Drive Smart/Work Zone: 22,764

Seat Belt: 88,839

Fourth of July: 49,235

Labor Day: 111,668

Child Passenger Safety: 11,460

Halloween: 19,319

Fall Speed: 78,229

Holiday Drunk Driving: 140,830

Continue reading "Enforcement efforts reduce risk of North Carolina car accidents caused by speed, drunk driving" »

February 10, 2011

Fatal Carolina bicycle accident leads to homicide charge

Reckless homicide charges have been filed in the wake of a horrific Carolina bicycle accident that killed a doctor and injured four other cyclists in October. As we reported recently on our North Carolina Personal Injury Lawyers Blog, a series of bicycle v. car crashes in the Carolinas has authorities discussing ways to reduce the risk as summer approaches.

Our North Carolina personal injury lawyers understand the serious and fatal injuries too often suffered by cyclists who are struck by careless motorists. Drivers need to remember that cyclists have the same rights to the road as the driver of a passenger vehicle. Failure to respect those rights can have dire consequences for both the rider and the at-fault driver.
Carolina Cycling News reports the rider in this case struck five cyclists on Beech Island Avenue while driving his SUV. He told investigators from the South Carolina Patrol that he was reaching for something in his car and did not see the riders.

He faces 10 years in prison and a mandatory driver's license revocation if convicted. Among the victims was a U.S. Army Major and orthopedic surgeon who died Sunday at the age of 38.

"The charge of reckless homicide is a correct choice for this case, and the Palmetto Cycling Coalition is grateful for the work that the Department of Public Safety and Solicitor Strom Thurmond Jr. have done to ensure Dr. Burke's family sees justice," said Rachael Kefalos, PCC Executive Director. "It is a tragedy to lose someone so young and with so much potential to offer the world."

The National Highway Traffic Safety Administration reports 32 riders were killed in North Carolina bicycle accidents in 2008. South Carolina accidents claimed 14 lives.

Continue reading "Fatal Carolina bicycle accident leads to homicide charge " »

February 8, 2011

Red-light cameras credited for fewer North Carolina car accidents

A recent study of red light camera usage reveals a near 25 percent drop in the number of fatal car accidents linked to intersection crashes across 14 cities with populations of 200,000 or more that had cameras installed, the Insurance Institute for Highway Safety reports.

The IIHS estimates that had all large cities installed cameras as many as 815 deaths could have been prevented between 2004 and 2008, the period of the study. During that time, 159 lives were spared in communities with red light cameras. Car accidents tied to running a red light claimed 676 and left more than 110,000 people injured in the U.S. in 2009. Since 2000, more than 500 cities across the nation have elected to install red light cameras, despite their perceived unpopularity.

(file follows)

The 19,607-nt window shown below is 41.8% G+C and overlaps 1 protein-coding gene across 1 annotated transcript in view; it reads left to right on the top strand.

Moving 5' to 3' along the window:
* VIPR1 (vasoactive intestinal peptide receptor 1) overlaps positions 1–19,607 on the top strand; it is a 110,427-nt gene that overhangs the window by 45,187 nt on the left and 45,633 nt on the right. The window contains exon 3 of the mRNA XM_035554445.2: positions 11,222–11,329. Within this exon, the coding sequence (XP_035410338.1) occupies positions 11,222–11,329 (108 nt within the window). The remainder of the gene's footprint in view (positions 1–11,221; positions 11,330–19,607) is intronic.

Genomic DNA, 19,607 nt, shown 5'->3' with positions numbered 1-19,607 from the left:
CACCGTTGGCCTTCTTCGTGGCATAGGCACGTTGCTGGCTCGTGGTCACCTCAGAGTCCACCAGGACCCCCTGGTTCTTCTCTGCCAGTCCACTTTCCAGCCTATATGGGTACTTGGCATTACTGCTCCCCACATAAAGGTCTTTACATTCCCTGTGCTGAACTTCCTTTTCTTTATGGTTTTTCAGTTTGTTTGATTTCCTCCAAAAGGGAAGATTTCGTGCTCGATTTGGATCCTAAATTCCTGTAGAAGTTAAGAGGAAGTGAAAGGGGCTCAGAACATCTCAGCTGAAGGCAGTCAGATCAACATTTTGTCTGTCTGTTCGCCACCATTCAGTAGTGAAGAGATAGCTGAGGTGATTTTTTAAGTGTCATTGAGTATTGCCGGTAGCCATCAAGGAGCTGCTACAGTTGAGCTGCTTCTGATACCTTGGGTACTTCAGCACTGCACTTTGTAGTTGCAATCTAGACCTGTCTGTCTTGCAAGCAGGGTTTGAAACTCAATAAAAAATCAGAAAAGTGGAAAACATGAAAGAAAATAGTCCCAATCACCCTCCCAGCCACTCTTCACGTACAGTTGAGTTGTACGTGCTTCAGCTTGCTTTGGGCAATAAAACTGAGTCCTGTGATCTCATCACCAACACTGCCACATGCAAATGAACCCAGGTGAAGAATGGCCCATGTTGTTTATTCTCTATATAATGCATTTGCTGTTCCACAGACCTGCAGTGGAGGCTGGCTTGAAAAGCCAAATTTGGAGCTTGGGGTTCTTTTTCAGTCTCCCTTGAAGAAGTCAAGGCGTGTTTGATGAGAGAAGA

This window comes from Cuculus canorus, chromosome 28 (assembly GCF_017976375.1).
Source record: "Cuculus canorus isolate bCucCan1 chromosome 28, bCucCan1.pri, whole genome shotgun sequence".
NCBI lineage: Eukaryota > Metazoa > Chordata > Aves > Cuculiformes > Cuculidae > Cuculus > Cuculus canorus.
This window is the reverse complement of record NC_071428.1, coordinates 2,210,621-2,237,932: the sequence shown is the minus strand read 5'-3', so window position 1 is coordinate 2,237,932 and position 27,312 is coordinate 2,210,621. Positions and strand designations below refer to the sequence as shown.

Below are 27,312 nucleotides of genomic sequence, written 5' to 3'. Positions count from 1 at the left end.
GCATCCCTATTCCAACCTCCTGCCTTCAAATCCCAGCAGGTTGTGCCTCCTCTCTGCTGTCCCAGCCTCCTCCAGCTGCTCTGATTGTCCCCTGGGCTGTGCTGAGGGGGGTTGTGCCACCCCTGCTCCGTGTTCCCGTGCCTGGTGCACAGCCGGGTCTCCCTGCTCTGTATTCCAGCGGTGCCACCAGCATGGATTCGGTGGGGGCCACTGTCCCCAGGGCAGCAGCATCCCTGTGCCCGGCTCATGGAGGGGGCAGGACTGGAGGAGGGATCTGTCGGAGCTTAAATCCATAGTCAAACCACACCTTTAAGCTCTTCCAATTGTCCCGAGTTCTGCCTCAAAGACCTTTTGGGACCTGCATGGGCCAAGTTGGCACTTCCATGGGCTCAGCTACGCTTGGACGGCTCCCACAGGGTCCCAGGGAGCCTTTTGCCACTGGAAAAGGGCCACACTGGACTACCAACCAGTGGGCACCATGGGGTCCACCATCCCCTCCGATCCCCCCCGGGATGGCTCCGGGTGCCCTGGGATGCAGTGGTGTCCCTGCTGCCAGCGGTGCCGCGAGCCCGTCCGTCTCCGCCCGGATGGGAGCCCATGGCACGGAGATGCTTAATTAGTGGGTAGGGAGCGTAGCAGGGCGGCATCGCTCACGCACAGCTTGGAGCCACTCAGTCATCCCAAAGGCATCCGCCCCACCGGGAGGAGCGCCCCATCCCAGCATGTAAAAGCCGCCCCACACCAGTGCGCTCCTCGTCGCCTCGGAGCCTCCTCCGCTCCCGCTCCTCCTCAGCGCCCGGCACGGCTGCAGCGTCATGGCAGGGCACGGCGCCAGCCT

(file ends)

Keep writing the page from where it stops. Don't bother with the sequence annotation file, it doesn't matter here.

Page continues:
Our car accident lawyers in Charlotte and Carolina personal injury lawyers know that while most Americans support the installation of red light cameras, there is a very vocal minority who don't. Critics of the devices often cry "big brother" and denounce the traffic safety initiative as a privacy violation and tax on drivers.

Supporters say red light cameras are cost effective way to police, enforce and prevent both running red light crashes and fatal car accidents at intersections.

While result across each of the 14 cities varied, all but two saw a significant drop in the number of fatal car accidents where cameras were in place. In Chandler, Ariz., the number of red light and intersection-linked fatal car accidents dropped a whopping 79 percent. Curiously, Raleigh, N.C. and Bakersfield, Calif. both saw increases. City and law enforcement officials believe this phenomenon may be tied to the increase in population in both communities.

In 2008, 33 South Carolina motorists were killed and another 3,583 were injured in serious or fatal Carolina car accidents where "disregard for signs or signals" was determined to be a primary contributing factor. Another 207 fatal car accidents that left 14,000 injured were tied to intersection-related crashes, the South Carolina Department of Public Safety reports.

In North Carolina, the N.C. Department of Transportation reports that 21 people died and another 6,662 were injured in crashes where drivers failed to stop on red. In addition, North Carolina drivers were involved in 231 fatal intersection-linked crashes that injured more than 19,800. In total, more than 42,800 North Carolina car accidents were tied to intersection crashes in 2008.

Continue reading "Red-light cameras credited for fewer North Carolina car accidents" »

February 6, 2011

Fires at two North Carolina commercial properties raise questions of liability

In less than a week, two commercial building fires - one in Warrenton, the other in Durham - destroyed a farm supply store and an architect office. Our injury attorneys in Charlotte know that more than 1.3 million fires were reported in the U.S. last year, causing $12.5 billion in property damage alone.

With that in mind, it is the responsibility of business owners and commercial property managers to secure and maintain fire and smoke safety equipment to protect office workers and customers by installing smoke detectors, fire extinguishers and sprinkler systems and implementing fire safety protocols and practicing fire drill evacuations.